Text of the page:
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J Pharm Sci. 2013 Mar;102(3):842-51. doi: 10.1002/jps.23431. Epub 2012 Dec 26.

Protein covalent dimer formation induced by reversed-phase HPLC conditions.

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  • 1Human Genome Sciences, A GlaxoSmithKline Company, Rockville, Maryland, USA.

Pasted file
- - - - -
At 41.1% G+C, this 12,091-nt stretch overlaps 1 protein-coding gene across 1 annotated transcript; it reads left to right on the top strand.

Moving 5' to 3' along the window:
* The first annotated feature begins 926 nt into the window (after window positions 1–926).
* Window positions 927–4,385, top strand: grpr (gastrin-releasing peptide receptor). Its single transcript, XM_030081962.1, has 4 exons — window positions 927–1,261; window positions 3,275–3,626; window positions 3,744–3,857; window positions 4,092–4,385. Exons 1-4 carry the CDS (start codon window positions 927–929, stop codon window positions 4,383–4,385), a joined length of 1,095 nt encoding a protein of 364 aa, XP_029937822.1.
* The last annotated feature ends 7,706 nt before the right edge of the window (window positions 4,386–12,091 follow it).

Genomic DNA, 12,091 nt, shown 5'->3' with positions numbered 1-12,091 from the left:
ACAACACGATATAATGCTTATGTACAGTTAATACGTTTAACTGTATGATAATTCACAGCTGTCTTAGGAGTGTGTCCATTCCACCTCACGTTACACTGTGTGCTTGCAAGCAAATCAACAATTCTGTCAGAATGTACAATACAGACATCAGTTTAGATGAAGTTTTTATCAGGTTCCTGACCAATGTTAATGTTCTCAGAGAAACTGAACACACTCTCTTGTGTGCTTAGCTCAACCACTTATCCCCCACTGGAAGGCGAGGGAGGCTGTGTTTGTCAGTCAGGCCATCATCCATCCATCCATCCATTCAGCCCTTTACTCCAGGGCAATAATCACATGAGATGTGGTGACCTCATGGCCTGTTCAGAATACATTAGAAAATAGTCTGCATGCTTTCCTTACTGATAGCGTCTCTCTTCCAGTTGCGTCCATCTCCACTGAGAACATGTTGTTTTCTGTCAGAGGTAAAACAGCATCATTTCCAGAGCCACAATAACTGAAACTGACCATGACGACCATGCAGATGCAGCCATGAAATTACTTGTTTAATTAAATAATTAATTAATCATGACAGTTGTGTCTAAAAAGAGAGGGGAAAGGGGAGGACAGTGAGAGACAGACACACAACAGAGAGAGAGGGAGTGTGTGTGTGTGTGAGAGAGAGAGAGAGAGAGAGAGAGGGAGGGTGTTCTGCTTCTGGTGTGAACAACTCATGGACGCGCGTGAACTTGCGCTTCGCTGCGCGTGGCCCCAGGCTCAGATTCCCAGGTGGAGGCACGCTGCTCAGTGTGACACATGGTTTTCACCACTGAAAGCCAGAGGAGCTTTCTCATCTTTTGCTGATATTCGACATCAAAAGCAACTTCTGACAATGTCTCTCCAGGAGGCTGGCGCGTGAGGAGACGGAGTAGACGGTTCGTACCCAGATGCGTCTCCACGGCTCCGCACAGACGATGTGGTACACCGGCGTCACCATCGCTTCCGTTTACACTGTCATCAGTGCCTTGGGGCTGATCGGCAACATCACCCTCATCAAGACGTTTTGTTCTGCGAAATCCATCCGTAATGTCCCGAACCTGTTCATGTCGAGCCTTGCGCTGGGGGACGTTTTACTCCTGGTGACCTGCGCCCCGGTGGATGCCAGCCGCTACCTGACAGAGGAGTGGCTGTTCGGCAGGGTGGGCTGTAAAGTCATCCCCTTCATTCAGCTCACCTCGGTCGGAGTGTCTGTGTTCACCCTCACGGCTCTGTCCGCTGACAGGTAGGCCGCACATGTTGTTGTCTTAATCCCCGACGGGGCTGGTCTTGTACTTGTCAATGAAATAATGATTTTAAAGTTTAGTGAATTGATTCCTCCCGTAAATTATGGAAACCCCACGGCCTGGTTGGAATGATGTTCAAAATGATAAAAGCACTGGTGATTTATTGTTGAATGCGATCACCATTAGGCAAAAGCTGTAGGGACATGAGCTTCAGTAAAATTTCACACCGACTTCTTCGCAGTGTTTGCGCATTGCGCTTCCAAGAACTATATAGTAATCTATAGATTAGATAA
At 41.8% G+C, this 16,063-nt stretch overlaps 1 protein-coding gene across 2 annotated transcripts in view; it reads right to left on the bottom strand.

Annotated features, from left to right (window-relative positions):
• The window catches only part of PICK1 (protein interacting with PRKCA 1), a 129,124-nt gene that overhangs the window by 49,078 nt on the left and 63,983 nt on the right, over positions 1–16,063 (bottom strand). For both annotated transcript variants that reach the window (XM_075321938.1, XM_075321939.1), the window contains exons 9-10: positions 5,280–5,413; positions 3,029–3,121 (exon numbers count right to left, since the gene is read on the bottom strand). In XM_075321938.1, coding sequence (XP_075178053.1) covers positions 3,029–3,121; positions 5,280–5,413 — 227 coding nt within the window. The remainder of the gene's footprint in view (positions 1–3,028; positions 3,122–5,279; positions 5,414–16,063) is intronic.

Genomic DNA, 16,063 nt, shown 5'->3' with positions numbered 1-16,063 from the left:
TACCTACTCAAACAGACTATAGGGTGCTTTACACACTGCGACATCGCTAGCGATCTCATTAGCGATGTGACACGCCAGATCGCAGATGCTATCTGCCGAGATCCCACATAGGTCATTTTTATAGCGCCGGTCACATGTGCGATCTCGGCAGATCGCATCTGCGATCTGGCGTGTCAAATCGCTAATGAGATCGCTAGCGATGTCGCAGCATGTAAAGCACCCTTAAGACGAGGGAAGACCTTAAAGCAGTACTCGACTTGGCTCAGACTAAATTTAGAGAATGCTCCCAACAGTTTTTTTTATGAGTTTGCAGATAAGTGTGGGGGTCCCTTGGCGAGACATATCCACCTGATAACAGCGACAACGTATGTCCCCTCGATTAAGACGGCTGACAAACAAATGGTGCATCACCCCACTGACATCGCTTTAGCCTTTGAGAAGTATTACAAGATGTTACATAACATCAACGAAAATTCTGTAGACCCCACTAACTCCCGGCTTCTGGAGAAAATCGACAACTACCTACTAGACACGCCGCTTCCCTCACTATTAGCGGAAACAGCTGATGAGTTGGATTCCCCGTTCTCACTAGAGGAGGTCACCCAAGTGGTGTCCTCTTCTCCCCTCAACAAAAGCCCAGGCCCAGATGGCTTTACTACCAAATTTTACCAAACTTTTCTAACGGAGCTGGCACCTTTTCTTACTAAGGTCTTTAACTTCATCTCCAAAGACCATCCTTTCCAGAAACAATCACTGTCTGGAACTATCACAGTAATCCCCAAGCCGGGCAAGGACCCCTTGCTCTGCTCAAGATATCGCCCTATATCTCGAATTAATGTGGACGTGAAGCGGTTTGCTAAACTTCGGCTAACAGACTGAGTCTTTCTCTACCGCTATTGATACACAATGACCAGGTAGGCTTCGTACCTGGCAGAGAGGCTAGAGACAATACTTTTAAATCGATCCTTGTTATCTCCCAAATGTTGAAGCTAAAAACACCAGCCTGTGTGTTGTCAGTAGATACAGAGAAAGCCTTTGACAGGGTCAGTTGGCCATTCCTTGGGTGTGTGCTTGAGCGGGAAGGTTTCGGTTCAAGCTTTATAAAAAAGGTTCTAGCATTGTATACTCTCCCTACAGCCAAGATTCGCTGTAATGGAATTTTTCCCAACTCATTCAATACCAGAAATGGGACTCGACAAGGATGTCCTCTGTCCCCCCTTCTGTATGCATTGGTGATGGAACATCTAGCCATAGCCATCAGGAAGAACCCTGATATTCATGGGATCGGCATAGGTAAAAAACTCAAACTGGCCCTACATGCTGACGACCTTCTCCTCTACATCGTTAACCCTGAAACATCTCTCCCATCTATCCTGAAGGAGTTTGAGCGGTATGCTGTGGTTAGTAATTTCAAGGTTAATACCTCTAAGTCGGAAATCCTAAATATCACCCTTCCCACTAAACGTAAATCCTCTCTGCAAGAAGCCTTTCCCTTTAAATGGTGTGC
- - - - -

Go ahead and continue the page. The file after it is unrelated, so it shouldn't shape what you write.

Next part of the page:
Reversed-phase high-performance liquid chromatography (RP-HPLC), which is routinely used to detect and quantitate levels of protein oxidation, was used to analyze a free cysteine-containing protein. However, the RP-HPLC method appeared to induce dimerization of the oxidized protein. The purpose of this study was to understand the role of RP-HPLC conditions in inducing protein dimerization. Samples were also analyzed by orthogonal size-based analytical methods such as size-exclusion high-performance liquid chromatography and sodium dodecyl sulfate polyacrylamide gel electrophoresis. These methods indicated the presence of dimer and confirmed that the acidic solvent conditions induced the dimer formation of the oxidized protein. Furthermore, the dimerization was observed only when the protein was mildly oxidized and not when the protein was severely oxidized or in its native form. The sulfenic acid form of cysteine is a likely precursor to the disulfide formation. The amount of dimers increased with increasing concentration of trifluoroacetic acid (TFA) or formic acid is in the range of 0%-0.3%. The effect of the organic solvent was less than the effect of TFA/formic acid on dimer formation. Given that RP-HPLC is typically run with low-pH mobile phase containing an ion-pairing acid for improved resolution, its potential for inducing artifacts needs to be taken into consideration during method development.

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